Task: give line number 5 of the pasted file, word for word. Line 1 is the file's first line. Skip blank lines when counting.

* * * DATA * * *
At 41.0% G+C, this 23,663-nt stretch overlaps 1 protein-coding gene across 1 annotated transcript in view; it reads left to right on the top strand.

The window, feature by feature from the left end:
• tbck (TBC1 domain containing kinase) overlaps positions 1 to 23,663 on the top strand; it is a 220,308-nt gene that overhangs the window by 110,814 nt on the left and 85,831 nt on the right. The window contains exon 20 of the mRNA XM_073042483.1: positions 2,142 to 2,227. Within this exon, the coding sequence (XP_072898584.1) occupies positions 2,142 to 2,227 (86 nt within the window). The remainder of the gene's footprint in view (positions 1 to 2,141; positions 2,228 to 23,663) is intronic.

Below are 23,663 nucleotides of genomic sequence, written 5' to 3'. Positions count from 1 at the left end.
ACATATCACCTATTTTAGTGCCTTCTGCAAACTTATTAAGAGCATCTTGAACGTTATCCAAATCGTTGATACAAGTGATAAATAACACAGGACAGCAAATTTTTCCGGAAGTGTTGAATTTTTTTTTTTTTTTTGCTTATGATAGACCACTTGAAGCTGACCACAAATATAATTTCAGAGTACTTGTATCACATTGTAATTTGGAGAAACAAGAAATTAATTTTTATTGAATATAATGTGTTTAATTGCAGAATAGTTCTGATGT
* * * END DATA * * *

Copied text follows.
ACATATCACCTATTTTAGTGCCTTCTGCAAACTTATTAAGAGCATCTTGAACGTTATCCAAATCGTTGATACAAGTGATAAATAACACAGGACAGCAAATTTTTCCGGAAGTGTTGAATTTTTTTTTTTTTTTTGCTTATGATAGACCACTTGAAGCTGACCACAAATATAATTTCAGAGTACTTGTATCACATTGTAATTTGGAGAAACAAGAAATTAATTTTTATTGAATATAATGTGTTTAATTGCAGAATAGTTCTGATGT